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The Harvard Dream

Expectations of 'Success' Do Not Make Happiness

By Christopher R. Mcfadden

Dreams die hard and we watch them erode / But we cannot be denied the fire inside. Bob Seger, 1988.

I had lunch last week with Roger, a fellow senior and an old friend of mine. It was the first time we'd seen each other in months, as a full schedule of classes, job interviews and thesis writing had taken away nearly all of our free time. We talked for almost two hours, and while Roger tried to project the optimism and self-confidence expected of a 21-year-old Ivy Leaguer nearing graduation, he confessed to be grappling with fear and doubt.

Roger was lonely. He was bored. The pressure he had felt for so many years was weighing heavily upon him.

"You know, my whole life, everyone has had these expectations for me. My parents, my relatives, my old friends from high school. And so I pushed myself every day. I just kept pushing, and now it's dawning on me," he said. "Somewhere along the way, I confused success for happiness. I'm not happy right now. And I'm not even half as successful as I thought I'd be."

Other seniors, no doubt, share Roger's feelings. The pressure starts all too early. From the moment we can walk, we are carted all over the city for piano and swimming lessons, Sunday school and Boy Scout meetings. In high school, we add varsity sports, theater and the newspaper. Naturally, we are good students, and we fill our evenings with trigonometry and Thoreau. And so we arrive at Harvard, factory for the best and brightest. Spurred on by ghosts of centuries past, we run faster, reach farther and climb higher.

We've always been the best at everything, and we've got to prove it again here. We join myriad organizations and run for president of all of them. We equate being busy with being happy. And after four years, a poor thesis means failure. So does settling for Columbia Law School rather than Yale, or a job paying $45,000 in Chicago for one paying $60,000 on Wall Street.

Forget love. Formals, especially are a waste of time. They're nothing more than dressing all up to try and impress a date who can't even party because she has to get up early for lab the next morning. It's the grades that matter anyway. Don't worry about dating until you're out there working at McKinsey.

"That's what I always told myself. Now I realize what bullshit it was," Roger said. "I didn't get the job I wanted, so I'll be settling for about $40,000 next year. Over time, I'll make more, and I'll buy myself a Beerner and a two-bedroom in the village. But I'll be working 90 hours a week. And I'll have no one to share it with."

Of course, some have reached their last semester and found guarantees of fame, fortune and success. They have all the answers, and the world is their oyster. Many, though, are intensely searching their souls, plagued by knowledge of dreams deferred--of an entire young life spent like so many greyhounds racing after an elusive rabbit. Then one morning they awake, like Roger did, and realize they'll never reach it.

"Harvard isn't a magical road to boundless happiness. It's a path surrounded by dying dreams. There's a big world out there, but right from freshman year, I've been boxed into medicine, law or business. I paid $120,000 in tuition. I can't afford to take a job teaching or one in journalism. And hell, I can't even look outside the big cities, because my Harvard degree has tainted me. People either resent me because of it, or wonder what I'm doing there if I'm such a 'bright Ivy League man.' I just want to scream."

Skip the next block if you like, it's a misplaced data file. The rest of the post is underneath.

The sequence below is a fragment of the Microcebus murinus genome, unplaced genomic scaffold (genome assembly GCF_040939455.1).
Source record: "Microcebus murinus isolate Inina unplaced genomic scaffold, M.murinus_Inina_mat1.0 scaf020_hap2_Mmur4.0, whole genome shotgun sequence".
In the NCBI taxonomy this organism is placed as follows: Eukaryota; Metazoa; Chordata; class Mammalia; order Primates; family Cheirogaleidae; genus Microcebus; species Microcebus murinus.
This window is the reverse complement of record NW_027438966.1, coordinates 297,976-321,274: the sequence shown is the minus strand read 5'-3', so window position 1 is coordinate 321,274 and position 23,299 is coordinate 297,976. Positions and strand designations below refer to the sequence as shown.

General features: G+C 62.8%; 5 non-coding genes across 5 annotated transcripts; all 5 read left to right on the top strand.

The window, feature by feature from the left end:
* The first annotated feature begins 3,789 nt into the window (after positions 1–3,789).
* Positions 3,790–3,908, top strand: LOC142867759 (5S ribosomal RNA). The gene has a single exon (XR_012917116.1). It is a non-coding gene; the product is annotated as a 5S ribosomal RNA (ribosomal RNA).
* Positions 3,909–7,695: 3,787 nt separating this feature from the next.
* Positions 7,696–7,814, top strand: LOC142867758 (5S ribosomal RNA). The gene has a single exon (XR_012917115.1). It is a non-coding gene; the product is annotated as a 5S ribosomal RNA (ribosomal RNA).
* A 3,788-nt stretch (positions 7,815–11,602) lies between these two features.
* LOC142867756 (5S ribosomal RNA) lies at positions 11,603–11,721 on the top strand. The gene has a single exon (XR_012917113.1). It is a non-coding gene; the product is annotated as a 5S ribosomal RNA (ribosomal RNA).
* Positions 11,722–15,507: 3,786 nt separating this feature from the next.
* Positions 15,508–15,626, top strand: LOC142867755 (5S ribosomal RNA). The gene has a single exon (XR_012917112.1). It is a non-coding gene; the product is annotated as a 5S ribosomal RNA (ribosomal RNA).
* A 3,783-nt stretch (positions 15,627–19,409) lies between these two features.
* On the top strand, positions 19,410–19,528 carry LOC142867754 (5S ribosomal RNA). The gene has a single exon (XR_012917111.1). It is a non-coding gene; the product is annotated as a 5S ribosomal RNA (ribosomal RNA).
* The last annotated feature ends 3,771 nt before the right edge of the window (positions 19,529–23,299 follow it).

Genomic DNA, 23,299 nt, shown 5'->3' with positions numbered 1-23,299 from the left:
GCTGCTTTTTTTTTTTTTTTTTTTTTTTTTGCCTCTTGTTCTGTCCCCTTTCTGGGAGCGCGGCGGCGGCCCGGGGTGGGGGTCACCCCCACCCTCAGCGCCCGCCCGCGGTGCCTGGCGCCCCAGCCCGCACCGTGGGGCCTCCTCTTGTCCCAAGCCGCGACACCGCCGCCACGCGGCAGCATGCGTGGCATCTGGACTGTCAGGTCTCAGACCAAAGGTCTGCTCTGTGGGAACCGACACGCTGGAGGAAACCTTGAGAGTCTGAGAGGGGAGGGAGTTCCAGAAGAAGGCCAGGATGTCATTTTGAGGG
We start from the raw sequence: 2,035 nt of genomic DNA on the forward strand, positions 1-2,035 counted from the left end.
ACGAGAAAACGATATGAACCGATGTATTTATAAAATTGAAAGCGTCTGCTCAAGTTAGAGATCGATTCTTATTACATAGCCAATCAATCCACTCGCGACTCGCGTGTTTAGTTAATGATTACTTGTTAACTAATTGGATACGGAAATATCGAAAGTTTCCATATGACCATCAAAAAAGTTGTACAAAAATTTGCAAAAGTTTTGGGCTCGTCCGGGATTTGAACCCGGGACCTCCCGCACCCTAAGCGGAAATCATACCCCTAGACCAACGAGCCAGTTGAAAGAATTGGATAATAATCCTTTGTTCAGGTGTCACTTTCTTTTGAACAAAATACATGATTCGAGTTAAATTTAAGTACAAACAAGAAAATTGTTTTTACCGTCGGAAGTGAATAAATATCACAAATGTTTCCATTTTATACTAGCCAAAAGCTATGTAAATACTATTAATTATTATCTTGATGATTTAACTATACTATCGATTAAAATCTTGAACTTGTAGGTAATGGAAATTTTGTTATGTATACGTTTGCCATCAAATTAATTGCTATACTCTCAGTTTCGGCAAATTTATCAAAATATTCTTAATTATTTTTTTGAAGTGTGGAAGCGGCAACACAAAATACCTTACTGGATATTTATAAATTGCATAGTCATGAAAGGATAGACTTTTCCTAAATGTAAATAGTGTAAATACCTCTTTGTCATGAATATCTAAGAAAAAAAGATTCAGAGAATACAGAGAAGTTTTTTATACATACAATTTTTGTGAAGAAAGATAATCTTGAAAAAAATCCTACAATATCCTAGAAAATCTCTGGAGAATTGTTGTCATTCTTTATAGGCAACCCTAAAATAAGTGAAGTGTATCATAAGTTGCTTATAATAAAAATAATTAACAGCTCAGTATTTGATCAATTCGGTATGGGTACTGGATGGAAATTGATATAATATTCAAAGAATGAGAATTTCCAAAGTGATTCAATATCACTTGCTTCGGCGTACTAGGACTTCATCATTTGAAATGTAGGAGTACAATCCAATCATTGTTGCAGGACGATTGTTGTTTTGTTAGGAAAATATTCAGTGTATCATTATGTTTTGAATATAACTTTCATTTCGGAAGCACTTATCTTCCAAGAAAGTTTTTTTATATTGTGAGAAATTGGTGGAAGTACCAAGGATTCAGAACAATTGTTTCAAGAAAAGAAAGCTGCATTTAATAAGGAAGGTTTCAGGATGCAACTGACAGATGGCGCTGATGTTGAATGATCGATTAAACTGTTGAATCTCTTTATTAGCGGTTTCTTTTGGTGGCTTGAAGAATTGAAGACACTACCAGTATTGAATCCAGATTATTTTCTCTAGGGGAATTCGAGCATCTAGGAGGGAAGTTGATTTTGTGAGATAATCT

He continued: "There are so many little things I've never learned along the way. I want to learn to waltz, to swing. To cook my own meals. I always dreamed of driving across America, maybe seeing a baseball game at all 28 parks. Or just chilling for a month at my family's cabin in Michigan, walking into town at night for ice cream or popcorn. I kept putting it off because of internships and all. Now I realize I'll never have time--ever."

Seven semesters after arriving in Harvard Yard, many seniors find themselves with ample free time on their hands. They're no longer officers in their various organizations, and they've found jobs and finished up their theses. They sit alone, isolated from their housemates by Harvard's stratifying, repressive entryway system, and they remember.

They smile in the warmth of countless joyful moments. They've been to the football games, the final club parties and the house formals. They've played intramurals, attended speeches by foreign dignitaries, volunteered in public service programs and streaked the Yard. They've grown as people by keeping a daily schedule, doing their own laundry and surviving without parents.

But they're smiling through their tears. They kept busy to avoid being alone. Now they struggle with the knowledge that graduation will be their last communal stroll through the Yard. They realize they may never see each other again. And they brace for the upcoming transition from collegiate superstardom to corporate-world anonymity.

They are lonely. They are scared. For all they have learned, they wonder if they are happy. That's the one thing they can't teach you at Harvard.

Christopher R. McFadden '97 of Eliot House was senior editor of The Crimson in 1996.

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